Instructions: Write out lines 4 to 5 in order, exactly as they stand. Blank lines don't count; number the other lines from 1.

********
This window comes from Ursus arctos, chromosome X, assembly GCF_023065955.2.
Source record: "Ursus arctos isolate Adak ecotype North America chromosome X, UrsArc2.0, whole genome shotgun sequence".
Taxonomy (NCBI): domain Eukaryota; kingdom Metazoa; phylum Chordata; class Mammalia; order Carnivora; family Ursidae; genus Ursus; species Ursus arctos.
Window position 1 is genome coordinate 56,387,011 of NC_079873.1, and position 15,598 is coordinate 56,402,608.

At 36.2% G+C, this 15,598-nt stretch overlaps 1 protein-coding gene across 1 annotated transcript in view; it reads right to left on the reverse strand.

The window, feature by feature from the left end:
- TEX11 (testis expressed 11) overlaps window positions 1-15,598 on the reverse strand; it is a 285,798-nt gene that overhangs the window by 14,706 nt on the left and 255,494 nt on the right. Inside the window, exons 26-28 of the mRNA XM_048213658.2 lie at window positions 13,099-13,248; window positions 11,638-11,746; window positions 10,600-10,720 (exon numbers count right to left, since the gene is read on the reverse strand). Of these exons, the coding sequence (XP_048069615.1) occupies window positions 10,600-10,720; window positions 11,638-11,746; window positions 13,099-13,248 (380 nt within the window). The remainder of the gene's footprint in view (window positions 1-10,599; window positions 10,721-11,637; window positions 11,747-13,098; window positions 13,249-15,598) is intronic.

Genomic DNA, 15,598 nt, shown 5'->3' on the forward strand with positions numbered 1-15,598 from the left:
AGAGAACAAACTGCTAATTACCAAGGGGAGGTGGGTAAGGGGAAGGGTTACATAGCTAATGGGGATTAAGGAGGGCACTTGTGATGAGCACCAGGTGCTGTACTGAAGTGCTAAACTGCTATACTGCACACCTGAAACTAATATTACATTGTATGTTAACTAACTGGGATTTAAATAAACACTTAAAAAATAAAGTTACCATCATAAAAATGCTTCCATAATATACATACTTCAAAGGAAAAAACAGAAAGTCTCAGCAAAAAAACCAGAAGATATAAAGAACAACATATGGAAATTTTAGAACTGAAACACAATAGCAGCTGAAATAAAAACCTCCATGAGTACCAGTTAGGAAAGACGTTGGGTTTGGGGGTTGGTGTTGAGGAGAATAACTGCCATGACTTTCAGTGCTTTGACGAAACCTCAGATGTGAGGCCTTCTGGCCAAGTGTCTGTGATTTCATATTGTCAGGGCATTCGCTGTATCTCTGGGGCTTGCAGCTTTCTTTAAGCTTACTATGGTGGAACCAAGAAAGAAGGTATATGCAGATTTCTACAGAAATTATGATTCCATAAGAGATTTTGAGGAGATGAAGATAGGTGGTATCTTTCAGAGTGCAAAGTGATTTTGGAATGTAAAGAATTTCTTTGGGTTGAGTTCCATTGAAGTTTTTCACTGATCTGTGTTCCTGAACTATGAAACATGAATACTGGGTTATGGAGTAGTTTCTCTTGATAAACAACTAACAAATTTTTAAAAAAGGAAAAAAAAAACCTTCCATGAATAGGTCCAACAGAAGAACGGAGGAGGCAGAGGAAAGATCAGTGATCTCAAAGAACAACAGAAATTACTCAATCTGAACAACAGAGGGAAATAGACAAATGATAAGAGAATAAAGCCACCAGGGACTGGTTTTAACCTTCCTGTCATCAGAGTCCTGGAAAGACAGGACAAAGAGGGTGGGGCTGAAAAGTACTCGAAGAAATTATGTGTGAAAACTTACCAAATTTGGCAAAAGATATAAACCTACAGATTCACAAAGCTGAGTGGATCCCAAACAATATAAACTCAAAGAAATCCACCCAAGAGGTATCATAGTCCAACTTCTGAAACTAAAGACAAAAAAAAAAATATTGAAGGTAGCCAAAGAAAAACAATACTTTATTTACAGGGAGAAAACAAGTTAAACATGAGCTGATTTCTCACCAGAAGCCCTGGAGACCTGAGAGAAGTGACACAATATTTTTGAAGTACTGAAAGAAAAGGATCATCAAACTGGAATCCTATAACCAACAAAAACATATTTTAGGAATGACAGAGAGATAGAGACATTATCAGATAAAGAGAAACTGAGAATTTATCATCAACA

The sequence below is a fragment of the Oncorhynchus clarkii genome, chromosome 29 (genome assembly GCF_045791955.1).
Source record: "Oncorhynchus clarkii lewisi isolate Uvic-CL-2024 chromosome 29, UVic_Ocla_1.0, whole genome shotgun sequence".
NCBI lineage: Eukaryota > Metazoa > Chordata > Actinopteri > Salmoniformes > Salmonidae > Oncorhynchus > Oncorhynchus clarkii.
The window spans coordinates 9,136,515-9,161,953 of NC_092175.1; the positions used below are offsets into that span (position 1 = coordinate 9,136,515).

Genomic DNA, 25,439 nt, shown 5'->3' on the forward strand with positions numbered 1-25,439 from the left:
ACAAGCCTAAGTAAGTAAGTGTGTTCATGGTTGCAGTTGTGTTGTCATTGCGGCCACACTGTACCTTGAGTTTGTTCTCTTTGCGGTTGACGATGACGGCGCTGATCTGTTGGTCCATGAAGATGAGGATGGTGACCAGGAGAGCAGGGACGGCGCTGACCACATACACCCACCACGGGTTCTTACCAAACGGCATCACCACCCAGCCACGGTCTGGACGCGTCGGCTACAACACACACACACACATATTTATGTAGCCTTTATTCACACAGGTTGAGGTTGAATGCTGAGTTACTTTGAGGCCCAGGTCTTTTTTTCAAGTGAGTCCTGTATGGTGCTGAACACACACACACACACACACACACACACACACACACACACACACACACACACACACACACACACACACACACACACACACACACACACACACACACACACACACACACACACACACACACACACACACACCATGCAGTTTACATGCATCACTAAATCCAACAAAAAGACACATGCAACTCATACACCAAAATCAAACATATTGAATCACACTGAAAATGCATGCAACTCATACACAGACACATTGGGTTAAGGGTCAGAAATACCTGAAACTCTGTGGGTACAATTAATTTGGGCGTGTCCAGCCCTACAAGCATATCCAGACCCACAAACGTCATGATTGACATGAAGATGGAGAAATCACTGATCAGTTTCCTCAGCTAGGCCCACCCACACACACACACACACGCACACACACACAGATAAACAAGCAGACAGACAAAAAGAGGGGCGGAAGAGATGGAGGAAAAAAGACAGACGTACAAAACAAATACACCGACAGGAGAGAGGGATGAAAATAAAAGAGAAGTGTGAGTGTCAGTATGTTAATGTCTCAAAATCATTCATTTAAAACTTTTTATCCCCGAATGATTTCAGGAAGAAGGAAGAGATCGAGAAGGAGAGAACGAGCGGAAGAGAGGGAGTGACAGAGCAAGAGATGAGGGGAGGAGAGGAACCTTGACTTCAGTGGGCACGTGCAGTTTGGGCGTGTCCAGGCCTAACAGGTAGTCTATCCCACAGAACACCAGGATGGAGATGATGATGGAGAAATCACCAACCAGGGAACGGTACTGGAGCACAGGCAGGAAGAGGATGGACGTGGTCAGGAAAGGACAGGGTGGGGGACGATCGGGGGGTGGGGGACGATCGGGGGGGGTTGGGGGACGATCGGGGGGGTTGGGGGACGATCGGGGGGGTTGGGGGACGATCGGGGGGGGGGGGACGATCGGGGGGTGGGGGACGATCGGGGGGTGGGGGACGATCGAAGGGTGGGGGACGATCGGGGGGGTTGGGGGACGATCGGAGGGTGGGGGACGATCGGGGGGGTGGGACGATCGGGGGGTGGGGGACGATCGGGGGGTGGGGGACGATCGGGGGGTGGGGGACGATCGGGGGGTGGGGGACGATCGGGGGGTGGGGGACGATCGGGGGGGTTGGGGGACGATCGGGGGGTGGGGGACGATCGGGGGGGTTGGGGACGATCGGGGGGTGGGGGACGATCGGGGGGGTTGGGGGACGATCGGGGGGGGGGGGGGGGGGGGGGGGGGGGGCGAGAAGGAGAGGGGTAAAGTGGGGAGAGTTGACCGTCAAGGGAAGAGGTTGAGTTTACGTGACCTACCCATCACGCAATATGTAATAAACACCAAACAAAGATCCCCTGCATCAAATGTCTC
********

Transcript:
Window position 1 is genome coordinate 56,387,011 of NC_079873.1, and position 15,598 is coordinate 56,402,608.

At 36.2% G+C, this 15,598-nt stretch overlaps 1 protein-coding gene across 1 annotated transcript in view; it reads right to left on the reverse strand.